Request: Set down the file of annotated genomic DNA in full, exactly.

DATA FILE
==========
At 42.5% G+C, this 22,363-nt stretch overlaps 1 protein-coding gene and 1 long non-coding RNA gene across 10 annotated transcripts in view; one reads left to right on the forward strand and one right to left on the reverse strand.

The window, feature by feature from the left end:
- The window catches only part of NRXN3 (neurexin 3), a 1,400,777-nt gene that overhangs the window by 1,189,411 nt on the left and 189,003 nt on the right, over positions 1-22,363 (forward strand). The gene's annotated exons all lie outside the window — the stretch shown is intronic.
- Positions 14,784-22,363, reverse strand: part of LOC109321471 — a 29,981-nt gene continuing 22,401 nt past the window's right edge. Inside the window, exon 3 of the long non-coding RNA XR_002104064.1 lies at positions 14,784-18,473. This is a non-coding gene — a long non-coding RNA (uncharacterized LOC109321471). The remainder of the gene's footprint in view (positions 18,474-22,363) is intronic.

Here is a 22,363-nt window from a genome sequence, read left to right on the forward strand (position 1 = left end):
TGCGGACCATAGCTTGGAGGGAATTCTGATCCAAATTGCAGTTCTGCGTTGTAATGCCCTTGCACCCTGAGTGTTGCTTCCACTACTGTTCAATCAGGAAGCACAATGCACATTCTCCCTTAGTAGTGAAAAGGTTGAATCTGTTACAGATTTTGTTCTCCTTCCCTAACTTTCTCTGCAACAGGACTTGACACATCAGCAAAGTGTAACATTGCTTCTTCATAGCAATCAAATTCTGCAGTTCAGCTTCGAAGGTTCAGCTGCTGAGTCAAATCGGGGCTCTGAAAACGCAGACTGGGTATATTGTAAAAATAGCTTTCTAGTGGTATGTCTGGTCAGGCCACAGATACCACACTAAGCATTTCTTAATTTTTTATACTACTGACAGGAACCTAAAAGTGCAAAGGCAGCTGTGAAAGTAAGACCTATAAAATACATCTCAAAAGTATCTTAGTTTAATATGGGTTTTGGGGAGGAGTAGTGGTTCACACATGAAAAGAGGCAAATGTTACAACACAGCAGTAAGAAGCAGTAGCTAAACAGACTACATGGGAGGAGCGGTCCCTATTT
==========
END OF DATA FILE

At 42.5% G+C, this 22,363-nt stretch overlaps 1 protein-coding gene and 1 long non-coding RNA gene across 10 annotated transcripts in view; one reads left to right on the forward strand and one right to left on the reverse strand.

The window, feature by feature from the left end:
- The window catches only part of NRXN3 (neurexin 3), a 1,400,777-nt gene that overhangs the window by 1,189,411 nt on the left and 189,003 nt on the right, over positions 1-22,363 (forward strand). The gene's annotated exons all lie outside the window — the stretch shown is intronic.
- Positions 14,784-22,363, reverse strand: part of LOC109321471 — a 29,981-nt gene continuing 22,401 nt past the window's right edge. Inside the window, exon 3 of the long non-coding RNA XR_002104064.1 lies at positions 14,784-18,473. This is a non-coding gene — a long non-coding RNA (uncharacterized LOC109321471). The remainder of the gene's footprint in view (positions 18,474-22,363) is intronic.

Here is a 22,363-nt window from a genome sequence, read left to right on the forward strand (position 1 = left end):
TGCGGACCATAGCTTGGAGGGAATTCTGATCCAAATTGCAGTTCTGCGTTGTAATGCCCTTGCACCCTGAGTGTTGCTTCCACTACTGTTCAATCAGGAAGCACAATGCACATTCTCCCTTAGTAGTGAAAAGGTTGAATCTGTTACAGATTTTGTTCTCCTTCCCTAACTTTCTCTGCAACAGGACTTGACACATCAGCAAAGTGTAACATTGCTTCTTCATAGCAATCAAATTCTGCAGTTCAGCTTCGAAGGTTCAGCTGCTGAGTCAAATCGGGGCTCTGAAAACGCAGACTGGGTATATTGTAAAAATAGCTTTCTAGTGGTATGTCTGGTCAGGCCACAGATACCACACTAAGCATTTCTTAATTTTTTATACTACTGACAGGAACCTAAAAGTGCAAAGGCAGCTGTGAAAGTAAGACCTATAAAATACATCTCAAAAGTATCTTAGTTTAATATGGGTTTTGGGGAGGAGTAGTGGTTCACACATGAAAAGAGGCAAATGTTACAACACAGCAGTAAGAAGCAGTAGCTAAACAGACTACATGGGAGGAGCGGTCCCTATTT